A master of short story, novel, and nonfiction prose, Ernest Hemingway has been the subject of countless books, articles, and biographies. The Nobel–prize winning author and his work continue to interest academics, whose studies of his personal life are frequently intertwined with examinations of his writing.
In Fifty Years of Hemingway Criticism, noted scholar Peter L. Hays has assembled a career-spanning collection of essays that explore the many facets of Hemingway—his life, his contemporaries, and his creative output. Although Hays has published on other writers, Hemingway has been his main research interest, and this selection constitutes five decades of criticism. Arranged by subject matter, these essays focus on the novels The Sun Also Rises, A Farewell to Arms, For Whom the Bell Tolls, and The Old Man and the Sea, as well as the short stories “The Undefeated,” “The Killers,” “Soldier’s Home,” and “A Clean Well-Lighted Place.” Other chapters explore Hemingway’s relationship with F. Scott Fitzgerald; teaching Hemingway in the classroom; and comparing Hemingway’s work to writers such as Eugene O’Neill, Ford Madox Ford, and William Faulkner.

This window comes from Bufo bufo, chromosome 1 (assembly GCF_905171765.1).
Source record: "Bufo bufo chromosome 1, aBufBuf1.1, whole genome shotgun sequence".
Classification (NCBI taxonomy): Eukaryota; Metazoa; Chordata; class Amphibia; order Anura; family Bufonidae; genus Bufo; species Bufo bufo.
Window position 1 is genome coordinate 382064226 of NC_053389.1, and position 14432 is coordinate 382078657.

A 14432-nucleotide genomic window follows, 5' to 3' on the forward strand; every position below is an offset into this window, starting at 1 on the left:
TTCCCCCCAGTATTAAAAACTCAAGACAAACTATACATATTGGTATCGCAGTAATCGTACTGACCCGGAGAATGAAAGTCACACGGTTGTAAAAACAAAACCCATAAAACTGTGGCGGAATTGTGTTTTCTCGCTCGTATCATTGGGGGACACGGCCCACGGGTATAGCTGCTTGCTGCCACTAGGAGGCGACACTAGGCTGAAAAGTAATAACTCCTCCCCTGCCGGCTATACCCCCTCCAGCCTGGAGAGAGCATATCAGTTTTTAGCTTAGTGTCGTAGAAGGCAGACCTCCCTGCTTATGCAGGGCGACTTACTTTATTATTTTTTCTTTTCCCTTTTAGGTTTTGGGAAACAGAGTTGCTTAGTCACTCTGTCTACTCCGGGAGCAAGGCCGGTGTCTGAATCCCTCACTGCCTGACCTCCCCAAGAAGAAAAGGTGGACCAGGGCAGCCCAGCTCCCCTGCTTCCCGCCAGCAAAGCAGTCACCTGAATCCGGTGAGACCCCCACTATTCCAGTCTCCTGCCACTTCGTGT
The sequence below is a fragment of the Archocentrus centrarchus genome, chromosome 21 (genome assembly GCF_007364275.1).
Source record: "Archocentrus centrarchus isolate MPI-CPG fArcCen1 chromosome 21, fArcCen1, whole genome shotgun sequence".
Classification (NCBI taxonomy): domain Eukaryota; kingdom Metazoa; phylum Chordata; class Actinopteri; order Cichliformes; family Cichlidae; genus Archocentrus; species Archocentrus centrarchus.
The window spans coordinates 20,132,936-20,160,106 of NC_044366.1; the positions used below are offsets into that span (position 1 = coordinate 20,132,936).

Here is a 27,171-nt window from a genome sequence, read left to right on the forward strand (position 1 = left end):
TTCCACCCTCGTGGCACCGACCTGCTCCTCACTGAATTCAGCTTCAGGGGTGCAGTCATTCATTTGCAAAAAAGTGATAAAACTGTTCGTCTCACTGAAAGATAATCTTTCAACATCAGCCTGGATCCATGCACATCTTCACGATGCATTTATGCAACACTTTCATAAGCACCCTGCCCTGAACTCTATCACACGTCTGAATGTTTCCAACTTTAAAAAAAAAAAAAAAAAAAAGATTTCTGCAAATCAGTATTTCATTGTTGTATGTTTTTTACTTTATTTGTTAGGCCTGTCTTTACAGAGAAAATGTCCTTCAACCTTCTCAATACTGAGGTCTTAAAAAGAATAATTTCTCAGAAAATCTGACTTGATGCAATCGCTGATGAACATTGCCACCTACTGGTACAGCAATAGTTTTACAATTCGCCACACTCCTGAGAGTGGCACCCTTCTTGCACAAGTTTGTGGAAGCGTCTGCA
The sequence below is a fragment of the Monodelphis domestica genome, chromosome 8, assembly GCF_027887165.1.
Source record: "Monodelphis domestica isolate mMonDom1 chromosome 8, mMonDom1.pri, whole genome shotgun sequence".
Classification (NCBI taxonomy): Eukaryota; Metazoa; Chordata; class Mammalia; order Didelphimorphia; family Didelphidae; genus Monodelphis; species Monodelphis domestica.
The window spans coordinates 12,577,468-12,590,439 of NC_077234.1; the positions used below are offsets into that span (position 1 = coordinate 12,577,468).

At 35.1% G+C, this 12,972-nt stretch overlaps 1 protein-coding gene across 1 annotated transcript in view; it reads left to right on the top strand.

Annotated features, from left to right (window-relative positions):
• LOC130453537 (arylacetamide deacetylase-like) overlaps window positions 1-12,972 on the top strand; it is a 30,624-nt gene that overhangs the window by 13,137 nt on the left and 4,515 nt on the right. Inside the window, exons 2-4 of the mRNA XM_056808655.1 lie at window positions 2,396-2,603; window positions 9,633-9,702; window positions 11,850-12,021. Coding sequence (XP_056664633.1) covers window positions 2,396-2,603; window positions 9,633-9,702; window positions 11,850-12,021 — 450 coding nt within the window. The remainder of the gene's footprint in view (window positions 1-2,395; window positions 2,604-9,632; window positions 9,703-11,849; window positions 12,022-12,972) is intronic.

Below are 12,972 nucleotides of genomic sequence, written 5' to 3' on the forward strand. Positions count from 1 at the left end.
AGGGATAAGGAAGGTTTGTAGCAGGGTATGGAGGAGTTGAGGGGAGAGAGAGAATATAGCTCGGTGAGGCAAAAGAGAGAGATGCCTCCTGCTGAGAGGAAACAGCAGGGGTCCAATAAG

When first published, some of these essays offered original views and insights that have since become standard interpretations, making them invaluable to readers. Easily accessible by both general readers and academic scholars, Fifty Years of Hemingway Criticism is an essential collection on one of America’s greatest writers.